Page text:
If you’re complaining about not gaining weight, record what you’re taking in, go by the 4/4/9 rule and see if you’re devouring enough to pile on the layers of muscle you so desire. The 4/4/9 rule is the caloric value system for grams of protein, carbs, and fat, in that order. Don’t let the last one scare you. Without essential fats (i.e. unsaturated fats), our endocrine system would not function properly and, without getting into too much detail, really hurt your chances of building the body you want.
6. Sacrificing Form for Heavier Weight
No matter what, DO NOT sacrifice form for heavier weight! I know you want to go to school and brag about your 135 pound bench but if your feet flew off the ground, your elbows shot out to the side like you were doing the chicken dance, and it took you 10+ seconds just to get through the movement, then there really isn’t much to brag about. Watch any elite Olympic lifter and you’ll see little difference between his technique work and his or her lifts during a competition. Proper movement patterns must remain consistent to ensure a healthy and effective progression.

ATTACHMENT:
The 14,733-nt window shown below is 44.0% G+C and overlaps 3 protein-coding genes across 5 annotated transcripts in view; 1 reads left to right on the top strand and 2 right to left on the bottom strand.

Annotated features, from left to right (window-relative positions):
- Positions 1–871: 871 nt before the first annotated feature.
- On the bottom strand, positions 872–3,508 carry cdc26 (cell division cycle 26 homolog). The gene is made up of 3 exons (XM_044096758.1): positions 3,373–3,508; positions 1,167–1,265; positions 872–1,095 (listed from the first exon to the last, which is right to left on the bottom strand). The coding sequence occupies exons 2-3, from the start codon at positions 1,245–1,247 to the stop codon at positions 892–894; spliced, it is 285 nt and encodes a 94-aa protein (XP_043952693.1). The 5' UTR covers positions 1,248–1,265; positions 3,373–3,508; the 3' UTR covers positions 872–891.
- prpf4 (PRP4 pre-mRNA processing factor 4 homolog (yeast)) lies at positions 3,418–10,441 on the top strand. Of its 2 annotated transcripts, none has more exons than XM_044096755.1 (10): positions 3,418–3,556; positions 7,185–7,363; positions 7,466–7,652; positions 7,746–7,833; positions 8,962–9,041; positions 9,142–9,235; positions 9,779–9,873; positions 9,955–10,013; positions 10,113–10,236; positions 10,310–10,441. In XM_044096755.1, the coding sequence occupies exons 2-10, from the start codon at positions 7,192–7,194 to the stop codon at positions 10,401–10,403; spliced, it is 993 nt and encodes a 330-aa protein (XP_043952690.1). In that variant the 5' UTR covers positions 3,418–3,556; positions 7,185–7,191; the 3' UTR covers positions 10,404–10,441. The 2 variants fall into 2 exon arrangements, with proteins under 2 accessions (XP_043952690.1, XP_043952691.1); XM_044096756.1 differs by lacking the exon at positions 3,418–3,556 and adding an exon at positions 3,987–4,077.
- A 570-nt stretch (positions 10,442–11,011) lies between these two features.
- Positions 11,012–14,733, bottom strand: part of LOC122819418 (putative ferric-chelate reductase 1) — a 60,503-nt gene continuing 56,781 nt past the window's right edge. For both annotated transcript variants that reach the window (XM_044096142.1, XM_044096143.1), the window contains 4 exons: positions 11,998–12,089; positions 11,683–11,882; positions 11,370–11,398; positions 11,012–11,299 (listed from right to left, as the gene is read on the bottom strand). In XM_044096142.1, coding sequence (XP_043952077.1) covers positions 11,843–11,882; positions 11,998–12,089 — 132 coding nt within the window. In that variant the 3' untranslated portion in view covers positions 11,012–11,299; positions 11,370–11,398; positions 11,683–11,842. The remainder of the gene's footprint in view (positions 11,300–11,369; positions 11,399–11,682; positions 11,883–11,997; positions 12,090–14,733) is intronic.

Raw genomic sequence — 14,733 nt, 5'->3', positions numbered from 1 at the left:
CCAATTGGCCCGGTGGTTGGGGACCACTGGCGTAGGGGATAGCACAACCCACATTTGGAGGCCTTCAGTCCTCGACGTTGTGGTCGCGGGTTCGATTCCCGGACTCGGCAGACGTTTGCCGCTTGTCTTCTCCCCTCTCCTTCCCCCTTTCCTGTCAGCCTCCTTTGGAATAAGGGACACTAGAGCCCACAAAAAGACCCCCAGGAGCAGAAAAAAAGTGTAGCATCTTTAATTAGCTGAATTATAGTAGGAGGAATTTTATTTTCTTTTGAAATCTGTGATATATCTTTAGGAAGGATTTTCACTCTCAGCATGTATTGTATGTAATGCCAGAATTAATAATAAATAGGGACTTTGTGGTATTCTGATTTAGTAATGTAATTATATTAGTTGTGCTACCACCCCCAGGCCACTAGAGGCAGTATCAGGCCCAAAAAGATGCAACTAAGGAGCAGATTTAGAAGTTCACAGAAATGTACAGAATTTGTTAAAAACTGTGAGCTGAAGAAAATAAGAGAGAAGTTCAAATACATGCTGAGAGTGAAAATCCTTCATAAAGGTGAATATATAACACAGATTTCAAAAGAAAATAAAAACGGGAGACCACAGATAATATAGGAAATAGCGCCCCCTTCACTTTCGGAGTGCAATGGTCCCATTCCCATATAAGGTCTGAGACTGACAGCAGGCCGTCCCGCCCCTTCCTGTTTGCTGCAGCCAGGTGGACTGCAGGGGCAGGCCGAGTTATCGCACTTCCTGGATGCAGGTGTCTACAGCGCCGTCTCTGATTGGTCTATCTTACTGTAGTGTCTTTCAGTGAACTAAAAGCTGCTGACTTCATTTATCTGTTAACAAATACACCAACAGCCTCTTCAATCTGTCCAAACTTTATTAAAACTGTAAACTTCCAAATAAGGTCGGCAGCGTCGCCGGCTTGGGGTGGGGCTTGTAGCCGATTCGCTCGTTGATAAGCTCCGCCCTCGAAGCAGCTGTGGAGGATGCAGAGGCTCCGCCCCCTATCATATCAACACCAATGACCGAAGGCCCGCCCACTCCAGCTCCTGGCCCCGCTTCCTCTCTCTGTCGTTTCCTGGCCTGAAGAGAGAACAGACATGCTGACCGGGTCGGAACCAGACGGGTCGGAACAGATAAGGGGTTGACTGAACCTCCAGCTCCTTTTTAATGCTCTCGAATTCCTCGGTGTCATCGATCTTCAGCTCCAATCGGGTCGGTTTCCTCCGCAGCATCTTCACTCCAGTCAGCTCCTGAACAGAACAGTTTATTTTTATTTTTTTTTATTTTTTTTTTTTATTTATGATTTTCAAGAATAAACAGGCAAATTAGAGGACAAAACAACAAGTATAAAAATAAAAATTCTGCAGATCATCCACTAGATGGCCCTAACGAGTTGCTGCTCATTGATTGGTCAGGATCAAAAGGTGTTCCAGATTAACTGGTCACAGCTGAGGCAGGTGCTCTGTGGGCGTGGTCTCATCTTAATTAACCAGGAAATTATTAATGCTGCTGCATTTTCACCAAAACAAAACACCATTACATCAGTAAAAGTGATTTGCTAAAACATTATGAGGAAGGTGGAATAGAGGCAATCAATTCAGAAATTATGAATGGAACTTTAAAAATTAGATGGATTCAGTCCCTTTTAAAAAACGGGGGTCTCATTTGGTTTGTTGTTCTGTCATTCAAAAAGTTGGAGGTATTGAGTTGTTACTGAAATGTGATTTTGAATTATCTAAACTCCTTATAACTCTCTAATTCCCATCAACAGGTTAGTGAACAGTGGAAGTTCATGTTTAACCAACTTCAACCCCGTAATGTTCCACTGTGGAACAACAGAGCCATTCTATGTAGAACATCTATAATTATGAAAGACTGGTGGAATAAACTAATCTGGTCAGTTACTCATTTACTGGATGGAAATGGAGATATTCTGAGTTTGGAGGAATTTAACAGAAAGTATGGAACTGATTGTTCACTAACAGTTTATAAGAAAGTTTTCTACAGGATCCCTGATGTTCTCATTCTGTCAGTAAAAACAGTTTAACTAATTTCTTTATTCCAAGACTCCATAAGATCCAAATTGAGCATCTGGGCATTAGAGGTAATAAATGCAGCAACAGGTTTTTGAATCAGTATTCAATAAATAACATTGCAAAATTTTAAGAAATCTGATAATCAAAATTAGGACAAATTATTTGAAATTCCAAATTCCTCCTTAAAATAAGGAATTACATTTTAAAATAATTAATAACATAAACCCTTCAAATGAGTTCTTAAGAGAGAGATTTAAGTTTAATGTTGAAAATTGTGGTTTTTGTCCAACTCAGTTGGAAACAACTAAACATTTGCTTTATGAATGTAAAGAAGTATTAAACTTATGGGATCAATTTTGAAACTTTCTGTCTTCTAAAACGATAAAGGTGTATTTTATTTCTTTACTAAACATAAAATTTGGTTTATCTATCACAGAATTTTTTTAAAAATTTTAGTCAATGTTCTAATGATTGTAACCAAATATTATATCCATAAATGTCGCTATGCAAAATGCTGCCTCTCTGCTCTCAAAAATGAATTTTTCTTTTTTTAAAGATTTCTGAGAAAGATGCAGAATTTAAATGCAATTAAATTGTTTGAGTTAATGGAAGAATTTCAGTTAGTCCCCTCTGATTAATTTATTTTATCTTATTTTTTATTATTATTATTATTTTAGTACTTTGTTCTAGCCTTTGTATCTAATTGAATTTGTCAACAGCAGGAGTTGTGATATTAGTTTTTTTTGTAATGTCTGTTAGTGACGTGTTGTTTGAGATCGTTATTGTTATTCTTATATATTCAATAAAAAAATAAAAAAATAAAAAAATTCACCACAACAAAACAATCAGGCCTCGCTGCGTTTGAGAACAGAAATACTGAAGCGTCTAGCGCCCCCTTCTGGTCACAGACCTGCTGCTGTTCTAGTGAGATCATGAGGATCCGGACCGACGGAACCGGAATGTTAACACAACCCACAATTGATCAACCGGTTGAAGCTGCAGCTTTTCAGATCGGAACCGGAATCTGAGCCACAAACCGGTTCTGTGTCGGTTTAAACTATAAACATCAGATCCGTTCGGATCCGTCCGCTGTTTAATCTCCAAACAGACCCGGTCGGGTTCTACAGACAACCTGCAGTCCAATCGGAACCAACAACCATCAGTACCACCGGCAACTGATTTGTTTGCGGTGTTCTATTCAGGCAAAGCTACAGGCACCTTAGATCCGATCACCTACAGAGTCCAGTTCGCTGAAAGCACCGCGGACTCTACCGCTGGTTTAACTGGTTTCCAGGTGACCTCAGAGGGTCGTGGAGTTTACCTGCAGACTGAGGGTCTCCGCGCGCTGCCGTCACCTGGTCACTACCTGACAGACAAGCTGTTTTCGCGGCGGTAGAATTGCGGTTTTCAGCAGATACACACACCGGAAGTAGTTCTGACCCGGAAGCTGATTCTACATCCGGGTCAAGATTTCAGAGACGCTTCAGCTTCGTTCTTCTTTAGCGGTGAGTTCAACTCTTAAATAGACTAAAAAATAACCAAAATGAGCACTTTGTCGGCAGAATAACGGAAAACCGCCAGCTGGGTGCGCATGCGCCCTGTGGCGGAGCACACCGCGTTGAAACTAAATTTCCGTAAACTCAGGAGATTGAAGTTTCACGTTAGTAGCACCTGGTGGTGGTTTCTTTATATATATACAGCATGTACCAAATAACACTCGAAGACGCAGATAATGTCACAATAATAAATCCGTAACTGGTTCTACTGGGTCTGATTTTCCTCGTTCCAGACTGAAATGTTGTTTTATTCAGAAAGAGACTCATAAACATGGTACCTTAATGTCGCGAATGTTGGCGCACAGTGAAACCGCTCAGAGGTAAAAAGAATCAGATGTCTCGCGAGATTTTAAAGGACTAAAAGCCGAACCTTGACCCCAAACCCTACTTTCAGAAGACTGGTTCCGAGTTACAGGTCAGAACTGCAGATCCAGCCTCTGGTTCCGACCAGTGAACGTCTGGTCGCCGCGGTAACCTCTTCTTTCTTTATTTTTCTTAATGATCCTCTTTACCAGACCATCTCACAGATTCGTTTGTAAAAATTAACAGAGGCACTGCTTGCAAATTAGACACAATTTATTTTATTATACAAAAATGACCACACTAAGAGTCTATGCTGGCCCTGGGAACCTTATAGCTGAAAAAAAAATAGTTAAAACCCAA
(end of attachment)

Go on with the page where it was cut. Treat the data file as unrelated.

7. Not Working on Hip Mobility
Lack of hip mobility will have also a negative impact on any athlete and their ability to perform transitional, straight ahead, and all forms of speed and agility work. Simply put: proper hip flexion and extension is imperative for any athlete looking to out maneuver and out run the competition.
8. Using an Isolated Training Program
While bodybuilders and total meats break down their training into isolated workouts (i.e. chest day, back day, legs day, etc.) athletes should focus on doing total body lifts 3-4 times a week. By doing complex and Olympic lifts across a number of different muscle groups you’ll effectively work your body as one functional unit. These types of workouts will actually have a positive effect on your on-field performance as you’ll be quicker, faster, stronger, and more athletic. Can’t really say the same about a full day of bicep exercises.
9. Not Warming Up Properly
If you aren’t sweating in your warm up then you aren’t warmed up! For all of you who think you don’t need to warm up, look at any college or professional athlete and see what they do during their pre-game routine. Need ideas? Give this circuit a shot for a few rounds after you’ve done some soft tissue work on the foam roller and let me know how you feel.